The Hennepin County sheriff’s department will start using a drone this summer provided federal approval comes through.
Department spokesman Jon Collins said the drone will be used for “search and rescue” operations and run by volunteer special deputies.
Drones, unmanned aerial vehicles, cost a fraction of other overhead options, such as using the state patrol’s helicopter. Drone use already has proliferated among U.S. law enforcement agencies, bringing numerous privacy concerns along with it. While drones could be a safer, more efficient search option over a broad area or rough terrain than dozens of human volunteers, the devices have the capability to get into much deeper surveillance with digital monitoring and listening capabilities.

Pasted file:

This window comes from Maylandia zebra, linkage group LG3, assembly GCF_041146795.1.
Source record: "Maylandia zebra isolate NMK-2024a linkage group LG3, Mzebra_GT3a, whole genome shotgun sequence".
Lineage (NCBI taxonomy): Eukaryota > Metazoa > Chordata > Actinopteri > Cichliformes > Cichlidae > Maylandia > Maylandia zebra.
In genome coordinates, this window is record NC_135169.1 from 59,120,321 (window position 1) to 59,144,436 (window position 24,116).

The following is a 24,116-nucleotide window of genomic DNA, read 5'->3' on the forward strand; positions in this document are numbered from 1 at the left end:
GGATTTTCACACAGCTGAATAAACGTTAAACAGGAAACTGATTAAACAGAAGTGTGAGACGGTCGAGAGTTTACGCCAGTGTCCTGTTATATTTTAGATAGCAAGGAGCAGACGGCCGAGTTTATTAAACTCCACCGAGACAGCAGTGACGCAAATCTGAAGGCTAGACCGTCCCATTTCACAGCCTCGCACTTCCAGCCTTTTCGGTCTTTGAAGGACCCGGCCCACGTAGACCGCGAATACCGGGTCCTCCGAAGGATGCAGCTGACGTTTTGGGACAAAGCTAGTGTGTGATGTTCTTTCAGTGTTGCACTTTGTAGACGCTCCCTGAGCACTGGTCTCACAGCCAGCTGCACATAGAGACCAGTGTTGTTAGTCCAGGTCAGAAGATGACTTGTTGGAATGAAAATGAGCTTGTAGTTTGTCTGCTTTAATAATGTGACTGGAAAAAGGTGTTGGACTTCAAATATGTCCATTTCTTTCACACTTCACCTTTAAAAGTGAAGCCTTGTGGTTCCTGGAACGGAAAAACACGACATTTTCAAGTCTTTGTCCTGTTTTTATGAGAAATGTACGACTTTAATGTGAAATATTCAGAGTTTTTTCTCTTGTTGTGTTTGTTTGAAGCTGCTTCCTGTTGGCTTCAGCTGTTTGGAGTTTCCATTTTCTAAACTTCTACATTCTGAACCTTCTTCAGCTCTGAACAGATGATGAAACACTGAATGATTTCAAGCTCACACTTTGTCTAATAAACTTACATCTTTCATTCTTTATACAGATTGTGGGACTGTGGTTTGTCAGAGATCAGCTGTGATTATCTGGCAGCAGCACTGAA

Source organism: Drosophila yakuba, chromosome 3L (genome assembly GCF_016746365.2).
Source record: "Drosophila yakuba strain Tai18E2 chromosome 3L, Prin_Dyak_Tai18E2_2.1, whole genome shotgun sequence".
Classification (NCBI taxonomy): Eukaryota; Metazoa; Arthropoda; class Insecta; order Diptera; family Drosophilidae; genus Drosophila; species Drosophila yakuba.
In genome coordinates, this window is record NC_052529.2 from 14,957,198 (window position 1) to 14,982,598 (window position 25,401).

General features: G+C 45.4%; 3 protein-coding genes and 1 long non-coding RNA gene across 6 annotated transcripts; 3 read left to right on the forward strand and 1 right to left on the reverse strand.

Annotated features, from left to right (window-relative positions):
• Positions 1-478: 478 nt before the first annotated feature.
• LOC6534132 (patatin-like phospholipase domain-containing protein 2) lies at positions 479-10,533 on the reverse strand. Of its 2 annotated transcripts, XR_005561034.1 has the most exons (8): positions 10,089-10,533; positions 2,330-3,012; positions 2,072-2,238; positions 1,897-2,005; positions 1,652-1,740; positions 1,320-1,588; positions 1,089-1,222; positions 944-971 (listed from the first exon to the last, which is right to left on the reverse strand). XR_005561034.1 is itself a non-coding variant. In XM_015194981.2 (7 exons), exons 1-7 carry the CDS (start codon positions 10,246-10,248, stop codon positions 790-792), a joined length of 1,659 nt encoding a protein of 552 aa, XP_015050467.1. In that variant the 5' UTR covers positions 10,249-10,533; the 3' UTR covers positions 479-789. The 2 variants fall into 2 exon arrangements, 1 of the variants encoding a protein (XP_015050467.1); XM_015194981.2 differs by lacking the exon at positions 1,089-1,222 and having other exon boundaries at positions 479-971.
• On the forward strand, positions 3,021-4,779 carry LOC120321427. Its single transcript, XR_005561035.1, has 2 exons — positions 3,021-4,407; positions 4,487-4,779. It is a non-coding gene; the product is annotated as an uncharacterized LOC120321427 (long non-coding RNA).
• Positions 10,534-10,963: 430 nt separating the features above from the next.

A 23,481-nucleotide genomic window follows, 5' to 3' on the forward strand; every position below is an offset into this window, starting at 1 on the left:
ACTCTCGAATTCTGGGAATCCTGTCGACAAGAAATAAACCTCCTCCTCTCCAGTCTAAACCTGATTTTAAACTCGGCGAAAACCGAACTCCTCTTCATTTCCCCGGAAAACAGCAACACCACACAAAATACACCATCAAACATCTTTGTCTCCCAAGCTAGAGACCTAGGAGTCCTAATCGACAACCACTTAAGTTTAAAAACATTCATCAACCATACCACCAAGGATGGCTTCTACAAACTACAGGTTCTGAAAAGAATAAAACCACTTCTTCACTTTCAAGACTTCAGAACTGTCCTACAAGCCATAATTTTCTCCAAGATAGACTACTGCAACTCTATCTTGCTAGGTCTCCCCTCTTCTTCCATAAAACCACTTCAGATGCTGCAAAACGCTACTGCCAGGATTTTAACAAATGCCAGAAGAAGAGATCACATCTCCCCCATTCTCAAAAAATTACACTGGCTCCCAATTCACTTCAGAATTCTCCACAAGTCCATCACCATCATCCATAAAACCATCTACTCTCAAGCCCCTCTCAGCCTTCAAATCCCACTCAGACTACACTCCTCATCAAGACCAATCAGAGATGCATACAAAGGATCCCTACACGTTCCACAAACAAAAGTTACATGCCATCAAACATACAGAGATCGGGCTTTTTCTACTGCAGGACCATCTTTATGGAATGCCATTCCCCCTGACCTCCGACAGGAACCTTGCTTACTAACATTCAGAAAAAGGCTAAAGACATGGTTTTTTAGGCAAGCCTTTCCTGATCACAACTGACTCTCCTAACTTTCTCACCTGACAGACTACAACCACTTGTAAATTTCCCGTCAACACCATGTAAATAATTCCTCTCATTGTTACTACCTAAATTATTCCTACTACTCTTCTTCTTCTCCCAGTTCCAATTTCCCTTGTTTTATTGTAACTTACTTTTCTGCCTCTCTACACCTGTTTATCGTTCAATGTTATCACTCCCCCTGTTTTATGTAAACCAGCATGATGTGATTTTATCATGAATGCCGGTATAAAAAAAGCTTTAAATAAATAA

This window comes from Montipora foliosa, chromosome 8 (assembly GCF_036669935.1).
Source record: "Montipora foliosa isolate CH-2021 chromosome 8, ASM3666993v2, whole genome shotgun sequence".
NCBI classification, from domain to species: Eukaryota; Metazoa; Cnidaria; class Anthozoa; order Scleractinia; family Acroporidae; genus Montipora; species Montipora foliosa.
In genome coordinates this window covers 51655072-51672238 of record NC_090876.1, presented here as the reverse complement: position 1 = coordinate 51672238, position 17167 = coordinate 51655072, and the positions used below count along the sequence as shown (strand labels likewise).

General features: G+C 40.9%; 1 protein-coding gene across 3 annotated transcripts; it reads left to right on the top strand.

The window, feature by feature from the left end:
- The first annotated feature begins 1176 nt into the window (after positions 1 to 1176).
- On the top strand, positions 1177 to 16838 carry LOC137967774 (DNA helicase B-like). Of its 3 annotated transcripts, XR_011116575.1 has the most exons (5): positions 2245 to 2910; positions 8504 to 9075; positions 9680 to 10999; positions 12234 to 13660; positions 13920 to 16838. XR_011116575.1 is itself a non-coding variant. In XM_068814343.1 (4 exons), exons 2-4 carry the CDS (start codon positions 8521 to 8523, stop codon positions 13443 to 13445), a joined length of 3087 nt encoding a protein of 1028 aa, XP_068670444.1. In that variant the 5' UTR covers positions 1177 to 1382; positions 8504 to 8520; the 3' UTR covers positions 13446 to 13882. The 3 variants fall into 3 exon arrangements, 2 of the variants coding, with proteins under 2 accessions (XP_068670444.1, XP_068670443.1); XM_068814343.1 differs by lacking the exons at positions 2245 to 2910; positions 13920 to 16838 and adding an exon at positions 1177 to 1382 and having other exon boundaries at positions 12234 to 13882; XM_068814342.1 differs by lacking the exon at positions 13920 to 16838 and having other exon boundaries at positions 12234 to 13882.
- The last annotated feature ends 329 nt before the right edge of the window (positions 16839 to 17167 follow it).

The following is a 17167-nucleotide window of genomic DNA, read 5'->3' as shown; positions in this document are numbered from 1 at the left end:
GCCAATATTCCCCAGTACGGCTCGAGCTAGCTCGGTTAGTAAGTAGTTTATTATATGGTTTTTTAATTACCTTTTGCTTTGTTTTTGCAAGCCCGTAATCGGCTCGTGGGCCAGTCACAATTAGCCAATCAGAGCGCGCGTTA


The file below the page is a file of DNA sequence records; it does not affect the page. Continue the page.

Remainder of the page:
“Obviously, privacy is something that’s very important to us in this,” Collins said.
Drones require authorization from the Federal Aviation Administration (FAA) and Hennepin County is awaiting word on its application.
The U.S. Customs and Border Patrol agency has been flying drones for several years in border areas. In 2013, the San Francisco-based Electronic Frontier Foundation reported drone usage across the country. The nonprofit, which says it’s “defending your rights in a digital world,” hasn’t conducted a more recent survey. The organization had to sue in 2012 to get information from the FAA about applications for drone licenses.
Mark Thompson, who oversees the public safety departments at the county, said administrators were aware that the sheriff was going to start using the devices. “Drones are a relatively inexpensive technology that can be deployed to survey accident, hostage or crime scenes to provides video/ intelligence information to responding officers,” he said.
Drone issues already are flying at the Legislature this session with lawmakers looking at regulations regarding when, where and by whom they can be flown and for what purposes.